The highest number of dengue cases over the past six months was reported in Colombo (6.160), followed by the Gampaha district (1,983) according to the Health Ministry’s Epidemiology Unit.

Statistics for other districts were: Hambantota 353 cases, Matara 423, Puttalam 578, Kegalle 685, Kalutara 1,252 and Batticoloa 303 cases.

Colombo, Kalutara, Kandy, Gampaha, Jaffna, Kurunegala, Galle, Kegalle and Ratnapura have been identified as the highest-risk districts.

A three-day “dengue eradication programme” will be conducted by the armed forces, together with the police from June 30 to July 2, the Director-General of Health Services Dr. P.G. Mahipala said. A total of  53,000 premises will be inspected, including private, state and international schools, government institutions and residences.

A workforce of about 2,000 personnel attached to the national Dengue Task Force will be involved in the week-long campaign.

“We have taken the Railways Department to court many times, yet commuters continue to throw discarded containers along the rail track and railway yards are not maintained properly, allowing mosquito breeding and overgrown vegetation,” Dr. Mahipala said. The military would conduct a cleanup campaign along the rail track from the Fort to Dematagoda.

Dr. Mahipala said the cost to the government for treating a dengue patient in intensive care is about Rs. 50,000-60,000 a day.

Almost all the provincial hospitals in Ratnapura district are packed with confirmed dengue cases, Ratnapura Provincial Hospital Director Dr. Sampath Ranaweera said. There were 172 dengue cases in Ratnapura district this month.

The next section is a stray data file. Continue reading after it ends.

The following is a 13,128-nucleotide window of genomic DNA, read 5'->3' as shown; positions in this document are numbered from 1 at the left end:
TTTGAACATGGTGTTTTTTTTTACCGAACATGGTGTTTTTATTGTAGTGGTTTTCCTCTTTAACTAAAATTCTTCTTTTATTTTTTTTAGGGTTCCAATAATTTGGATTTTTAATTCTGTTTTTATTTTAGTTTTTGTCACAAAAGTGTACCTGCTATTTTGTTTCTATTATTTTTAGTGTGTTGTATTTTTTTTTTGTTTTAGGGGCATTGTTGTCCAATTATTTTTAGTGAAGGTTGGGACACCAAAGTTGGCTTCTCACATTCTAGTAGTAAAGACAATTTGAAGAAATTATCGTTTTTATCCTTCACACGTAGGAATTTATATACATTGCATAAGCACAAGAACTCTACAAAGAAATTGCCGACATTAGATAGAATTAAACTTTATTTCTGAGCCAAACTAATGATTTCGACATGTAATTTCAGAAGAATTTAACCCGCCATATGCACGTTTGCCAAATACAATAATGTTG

“All hospitals, both private and state, have been instructed by the Ratnapura Municipal Council (RMC) to keep dengue patients under bed nets in order to prevent other patients, visitors and medical staff from contracting dengue. Hospital managers have been instructed to keep hospitals free of mosquito breeding,” he said.

There were also many cases of a virus with similar symptoms such as fever, headache, vomiting and diarrhoea, Dr. Ranaweera said, warning hospital authorities to be vigilant.

An official in the Kalutara General Hospital said there was a need to strengthen the monitoring of apartment complexes and construction sites and pointed to the fact that government flats with sunshades hold dry leaves and debris that trigger mosquito breeding.

The Sri Lanka Tourism Development Authority has requests visitors travelling to the country to watch out for vector-borne diseases such as malaria and dengue fever.

Tourist areas declared high-risk include Colombo city, Dehiwela-Mount Lavinia, Negombo and the Kalutara, Galle, Matara, Ratnapura, Trincomalee and Batticaloa districts.

8 Colombo suburbs at high risk

By Kasun Warakapiitya

The Colombo Municipal Council (CMC) has identified eight areas where a high number of dengue cases have been reported, warning that dengue is worsening in the city.

These areas are Narahenpita, Pamankade, the Miligiriya area in Bambalapitiya, Kollupitiya, Kuppiyawatte East, Cinnamon Gardens and Kirulapone.

Officials said that in 8,535 premises inspected last Saturday more than 1,003 potential breeding sites were found, and of those, 142 places had mosquito larvae.

CMC Chief Medical Health Officer Dr. Ruwan Wijeyamuni said when mosquito eradication programmes were focused on building sites, breeding sites in residential areas increased.

“The dengue mosquito is too a very adaptable and has now started breeding indoors”, he said.

The CMC said that cases had risen in some areas because more attention had been diverted to flood-affected areas.

Colombo National Hospital Director Dr. Anil Jayasinghe concurred, saying that from April dengue cases had increased.

“During April we had 51 cases while in May we had 53 and now there are 98 cases so far,” he said.